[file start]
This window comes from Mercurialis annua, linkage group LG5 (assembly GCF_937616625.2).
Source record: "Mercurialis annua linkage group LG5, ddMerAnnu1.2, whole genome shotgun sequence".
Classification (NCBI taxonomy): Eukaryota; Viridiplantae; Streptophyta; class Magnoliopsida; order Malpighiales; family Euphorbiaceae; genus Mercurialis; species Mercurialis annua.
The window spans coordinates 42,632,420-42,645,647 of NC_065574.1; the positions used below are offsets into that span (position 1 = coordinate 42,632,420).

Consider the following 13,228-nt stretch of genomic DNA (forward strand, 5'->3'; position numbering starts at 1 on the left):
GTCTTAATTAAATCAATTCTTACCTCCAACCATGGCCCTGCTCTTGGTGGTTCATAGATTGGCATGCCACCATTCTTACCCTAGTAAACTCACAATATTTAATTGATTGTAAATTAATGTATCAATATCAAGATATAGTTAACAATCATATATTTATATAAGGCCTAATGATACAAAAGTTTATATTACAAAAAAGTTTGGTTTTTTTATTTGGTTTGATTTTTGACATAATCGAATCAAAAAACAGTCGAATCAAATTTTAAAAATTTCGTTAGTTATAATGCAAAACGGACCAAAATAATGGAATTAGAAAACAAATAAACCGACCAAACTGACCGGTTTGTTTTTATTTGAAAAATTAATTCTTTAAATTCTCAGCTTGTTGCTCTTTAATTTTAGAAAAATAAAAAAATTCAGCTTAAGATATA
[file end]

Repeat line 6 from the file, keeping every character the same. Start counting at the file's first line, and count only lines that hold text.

GTCTTAATTAAATCAATTCTTACCTCCAACCATGGCCCTGCTCTTGGTGGTTCATAGATTGGCATGCCACCATTCTTACCCTAGTAAACTCACAATATTTAATTGATTGTAAATTAATGTATCAATATCAAGATATAGTTAACAATCATATATTTATATAAGGCCTAATGATACAAAAGTTTATATTACAAAAAAGTTTGGTTTTTTTATTTGGTTTGATTTTTGACATAATCGAATCAAAAAACAGTCGAATCAAATTTTAAAAATTTCGTTAGTTATAATGCAAAACGGACCAAAATAATGGAATTAGAAAACAAATAAACCGACCAAACTGACCGGTTTGTTTTTATTTGAAAAATTAATTCTTTAAATTCTCAGCTTGTTGCTCTTTAATTTTAGAAAAATAAAAAAATTCAGCTTAAGATATA